There are elephants in the meditation room. One of them looks guilty.
It’s the one that’s not meditating. At least, not as often as it thinks it should.

Perhaps you don’t meditate as often as you’d like either?

Why is that?

Some people say they don’t have time. Others say they’re not quite sure what they’re meant to be doing. Others do it for a while, then forget about it. There are probably dozens of reasons why a meditation practice might stall, but I’m going to focus on a deeper reason: relaxation doesn’t feel relaxing.


You’ve heard of the fight-or-flight response, right?

And you may even have heard of its opposite, the rest-and-digest response.

These are also known as the stress and relaxation responses.

Meditation is meant to trigger the latter — and naturally enough, you’d expect the ‘relaxation response’ to feel relaxing.

But it doesn’t. At least, not always.

That’s because the nervous system isn’t quite so simple as its made out to be. We’re told about the sympathetic nervous system, which prepares us for action, releases adrenaline into the bloodstream and increases heart rate and so on. And we’re told about the parasympathetic nervous system, which returns the body to a state of rest. It sounds like a simple play of opposites; but in reality, it’s a little more complex.

Perhaps you’ve noticed that whenever you relax some unconscious part of you likes to dredge up everything that’s going wrong in your life? For example, you put your head on the pillow at night, and suddenly your mind is back in the office. Or you wake up at 2:30 a.m. and start worrying, as though the moon will somehow help resolve your concerns.

Why are you torturing yourself so? Such rumination often seems pointless. But perhaps there’s some method in the madness. Perhaps there’s some reason your nervous system decides to put you through this nightmare.

When your mind goes into overdrive — and you find yourself reliving moments from hours, months or years ago — there’s usually some emotional charge present.  The nervous system sees this residual emotion as a sign of imbalance. Accordingly, it triggers a maintenance routine in which all your unresolved issues — pain, hurt, miscommunication, shame and so on — get replayed over and over and over again, until you’re able to view it calmly.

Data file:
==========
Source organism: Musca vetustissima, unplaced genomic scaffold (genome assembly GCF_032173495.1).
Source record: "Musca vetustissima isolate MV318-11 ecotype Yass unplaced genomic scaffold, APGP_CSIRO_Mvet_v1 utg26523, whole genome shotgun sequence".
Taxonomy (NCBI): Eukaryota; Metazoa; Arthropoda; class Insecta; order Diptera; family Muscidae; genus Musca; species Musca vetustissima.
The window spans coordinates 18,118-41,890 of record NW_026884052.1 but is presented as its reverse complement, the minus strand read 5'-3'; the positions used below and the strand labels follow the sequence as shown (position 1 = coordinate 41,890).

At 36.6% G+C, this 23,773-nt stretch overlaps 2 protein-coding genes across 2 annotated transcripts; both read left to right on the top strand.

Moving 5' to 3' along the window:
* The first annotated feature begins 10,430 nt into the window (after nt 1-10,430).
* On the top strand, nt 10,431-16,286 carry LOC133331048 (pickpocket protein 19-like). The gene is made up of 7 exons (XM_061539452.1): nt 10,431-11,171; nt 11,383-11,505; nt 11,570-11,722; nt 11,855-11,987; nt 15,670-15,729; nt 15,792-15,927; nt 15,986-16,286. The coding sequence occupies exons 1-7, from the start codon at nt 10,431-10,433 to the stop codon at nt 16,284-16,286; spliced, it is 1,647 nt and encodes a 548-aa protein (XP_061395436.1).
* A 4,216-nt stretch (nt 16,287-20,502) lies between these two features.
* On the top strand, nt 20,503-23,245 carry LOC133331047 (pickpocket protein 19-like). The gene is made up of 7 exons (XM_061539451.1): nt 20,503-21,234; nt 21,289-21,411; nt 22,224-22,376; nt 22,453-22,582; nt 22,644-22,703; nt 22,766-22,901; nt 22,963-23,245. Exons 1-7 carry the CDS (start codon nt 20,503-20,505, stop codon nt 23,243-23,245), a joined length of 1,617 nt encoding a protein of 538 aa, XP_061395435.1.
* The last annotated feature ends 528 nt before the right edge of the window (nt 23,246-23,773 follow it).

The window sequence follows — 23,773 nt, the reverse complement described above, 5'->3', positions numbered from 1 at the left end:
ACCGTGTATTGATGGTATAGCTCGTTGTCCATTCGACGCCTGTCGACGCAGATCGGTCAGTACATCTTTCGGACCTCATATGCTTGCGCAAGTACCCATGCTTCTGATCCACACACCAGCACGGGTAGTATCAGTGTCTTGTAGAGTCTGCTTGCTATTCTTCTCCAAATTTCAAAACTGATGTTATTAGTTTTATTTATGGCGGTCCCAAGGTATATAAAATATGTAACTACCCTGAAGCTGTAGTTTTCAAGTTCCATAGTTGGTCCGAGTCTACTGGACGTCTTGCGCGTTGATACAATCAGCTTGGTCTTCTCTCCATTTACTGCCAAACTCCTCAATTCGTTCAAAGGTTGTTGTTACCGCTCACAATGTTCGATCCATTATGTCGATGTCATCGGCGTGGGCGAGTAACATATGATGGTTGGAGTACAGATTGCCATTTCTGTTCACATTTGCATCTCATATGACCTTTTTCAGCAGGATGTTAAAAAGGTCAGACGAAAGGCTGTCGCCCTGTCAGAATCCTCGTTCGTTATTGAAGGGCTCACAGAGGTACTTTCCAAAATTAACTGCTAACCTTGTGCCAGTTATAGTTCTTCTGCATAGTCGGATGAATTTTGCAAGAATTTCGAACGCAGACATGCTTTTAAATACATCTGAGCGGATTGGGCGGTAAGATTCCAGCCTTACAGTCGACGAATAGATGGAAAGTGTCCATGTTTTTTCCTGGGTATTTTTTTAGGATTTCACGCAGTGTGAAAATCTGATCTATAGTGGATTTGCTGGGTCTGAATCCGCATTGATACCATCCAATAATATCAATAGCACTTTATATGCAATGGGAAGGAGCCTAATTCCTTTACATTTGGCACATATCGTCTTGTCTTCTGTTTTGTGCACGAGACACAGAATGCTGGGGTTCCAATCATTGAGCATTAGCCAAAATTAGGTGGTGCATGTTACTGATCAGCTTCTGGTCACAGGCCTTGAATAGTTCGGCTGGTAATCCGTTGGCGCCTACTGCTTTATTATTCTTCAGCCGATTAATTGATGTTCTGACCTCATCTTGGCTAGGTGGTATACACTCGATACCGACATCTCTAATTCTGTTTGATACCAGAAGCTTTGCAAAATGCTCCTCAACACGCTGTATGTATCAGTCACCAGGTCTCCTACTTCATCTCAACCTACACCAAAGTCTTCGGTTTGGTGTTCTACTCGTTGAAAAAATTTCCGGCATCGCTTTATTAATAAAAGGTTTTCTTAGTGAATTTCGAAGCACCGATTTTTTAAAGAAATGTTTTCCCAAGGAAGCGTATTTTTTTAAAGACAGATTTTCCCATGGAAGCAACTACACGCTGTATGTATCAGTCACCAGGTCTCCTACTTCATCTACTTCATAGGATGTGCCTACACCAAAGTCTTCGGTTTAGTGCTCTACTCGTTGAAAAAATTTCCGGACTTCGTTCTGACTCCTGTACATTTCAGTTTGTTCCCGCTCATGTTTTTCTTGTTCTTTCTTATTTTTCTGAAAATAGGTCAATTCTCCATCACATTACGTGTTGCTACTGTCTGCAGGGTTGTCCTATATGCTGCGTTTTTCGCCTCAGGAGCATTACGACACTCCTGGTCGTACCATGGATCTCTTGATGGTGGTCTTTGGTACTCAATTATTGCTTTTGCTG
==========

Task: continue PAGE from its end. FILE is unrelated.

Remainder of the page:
It might seem like you’re just torturing yourself, picking at wounds or poking at the most tender and bruised parts of your psyche; but this is actually the nervous system trying to heal. If you’ve embarrassed yourself, your shame will pester you. If you’ve been mean, your regret will pay a visit. Anything you’ve done unskillfully will come back to haunt you. Meditation is a place to safely reflect on these errors; so that you can learn new ways of responding.

Your catalog of pain will continue until you can breathe easily; until you learn from and integrate the lessons your psyche needs to learn.

This is a completely natural process, but hardly anyone enjoys it much. And that’s why so many people stop meditating. In time, however, you can come to appreciate what your brain is trying to do, and to cooperate with it. Instead of fighting your anxiety-fuelled, worry-filled mind and its barrage of plans you can recognise that your nervous system is just trying to better prepare you for the future.

So, step right up. Get back on that horse (or elephant) and keep meditating. Don’t resist. When your mind brings something to your attention, don’t concern yourself with whether it’s pleasant or unpleasant, familiar or new, profound or pointless; just give it your best attention. Relief comes when you get to know what you fear or judge.

This course is fantastic. I am enjoying it immensely. Meditation is becoming my favourite part of the day and I am sleeping better than I have in a long while.

Alison P.